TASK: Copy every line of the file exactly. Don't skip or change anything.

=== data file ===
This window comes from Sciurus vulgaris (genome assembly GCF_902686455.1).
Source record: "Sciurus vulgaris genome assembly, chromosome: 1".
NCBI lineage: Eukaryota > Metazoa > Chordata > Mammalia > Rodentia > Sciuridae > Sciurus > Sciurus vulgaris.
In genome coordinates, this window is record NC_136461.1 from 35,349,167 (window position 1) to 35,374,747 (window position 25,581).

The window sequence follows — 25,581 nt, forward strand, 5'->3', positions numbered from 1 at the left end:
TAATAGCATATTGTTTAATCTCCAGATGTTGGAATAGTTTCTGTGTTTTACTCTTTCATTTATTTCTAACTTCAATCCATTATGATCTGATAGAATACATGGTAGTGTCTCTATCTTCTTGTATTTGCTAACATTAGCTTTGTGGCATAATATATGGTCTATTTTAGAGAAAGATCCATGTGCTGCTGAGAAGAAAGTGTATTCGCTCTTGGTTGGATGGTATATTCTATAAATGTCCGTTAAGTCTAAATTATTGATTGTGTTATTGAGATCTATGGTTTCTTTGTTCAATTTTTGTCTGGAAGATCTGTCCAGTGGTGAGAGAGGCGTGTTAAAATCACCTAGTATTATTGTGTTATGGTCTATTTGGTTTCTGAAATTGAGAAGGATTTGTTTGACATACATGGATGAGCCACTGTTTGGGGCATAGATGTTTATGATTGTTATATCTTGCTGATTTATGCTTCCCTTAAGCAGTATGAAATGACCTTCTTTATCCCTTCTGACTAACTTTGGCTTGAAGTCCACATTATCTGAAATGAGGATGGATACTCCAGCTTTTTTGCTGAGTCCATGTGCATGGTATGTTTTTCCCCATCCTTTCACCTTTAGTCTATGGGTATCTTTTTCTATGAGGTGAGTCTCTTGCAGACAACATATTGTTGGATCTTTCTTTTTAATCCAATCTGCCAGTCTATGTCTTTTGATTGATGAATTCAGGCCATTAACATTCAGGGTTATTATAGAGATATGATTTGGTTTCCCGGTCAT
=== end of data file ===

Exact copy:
This window comes from Sciurus vulgaris (genome assembly GCF_902686455.1).
Source record: "Sciurus vulgaris genome assembly, chromosome: 1".
NCBI lineage: Eukaryota > Metazoa > Chordata > Mammalia > Rodentia > Sciuridae > Sciurus > Sciurus vulgaris.
In genome coordinates, this window is record NC_136461.1 from 35,349,167 (window position 1) to 35,374,747 (window position 25,581).

The window sequence follows — 25,581 nt, forward strand, 5'->3', positions numbered from 1 at the left end:
TAATAGCATATTGTTTAATCTCCAGATGTTGGAATAGTTTCTGTGTTTTACTCTTTCATTTATTTCTAACTTCAATCCATTATGATCTGATAGAATACATGGTAGTGTCTCTATCTTCTTGTATTTGCTAACATTAGCTTTGTGGCATAATATATGGTCTATTTTAGAGAAAGATCCATGTGCTGCTGAGAAGAAAGTGTATTCGCTCTTGGTTGGATGGTATATTCTATAAATGTCCGTTAAGTCTAAATTATTGATTGTGTTATTGAGATCTATGGTTTCTTTGTTCAATTTTTGTCTGGAAGATCTGTCCAGTGGTGAGAGAGGCGTGTTAAAATCACCTAGTATTATTGTGTTATGGTCTATTTGGTTTCTGAAATTGAGAAGGATTTGTTTGACATACATGGATGAGCCACTGTTTGGGGCATAGATGTTTATGATTGTTATATCTTGCTGATTTATGCTTCCCTTAAGCAGTATGAAATGACCTTCTTTATCCCTTCTGACTAACTTTGGCTTGAAGTCCACATTATCTGAAATGAGGATGGATACTCCAGCTTTTTTGCTGAGTCCATGTGCATGGTATGTTTTTCCCCATCCTTTCACCTTTAGTCTATGGGTATCTTTTTCTATGAGGTGAGTCTCTTGCAGACAACATATTGTTGGATCTTTCTTTTTAATCCAATCTGCCAGTCTATGTCTTTTGATTGATGAATTCAGGCCATTAACATTCAGGGTTATTATAGAGATATGATTTGGTTTCCCGGTCAT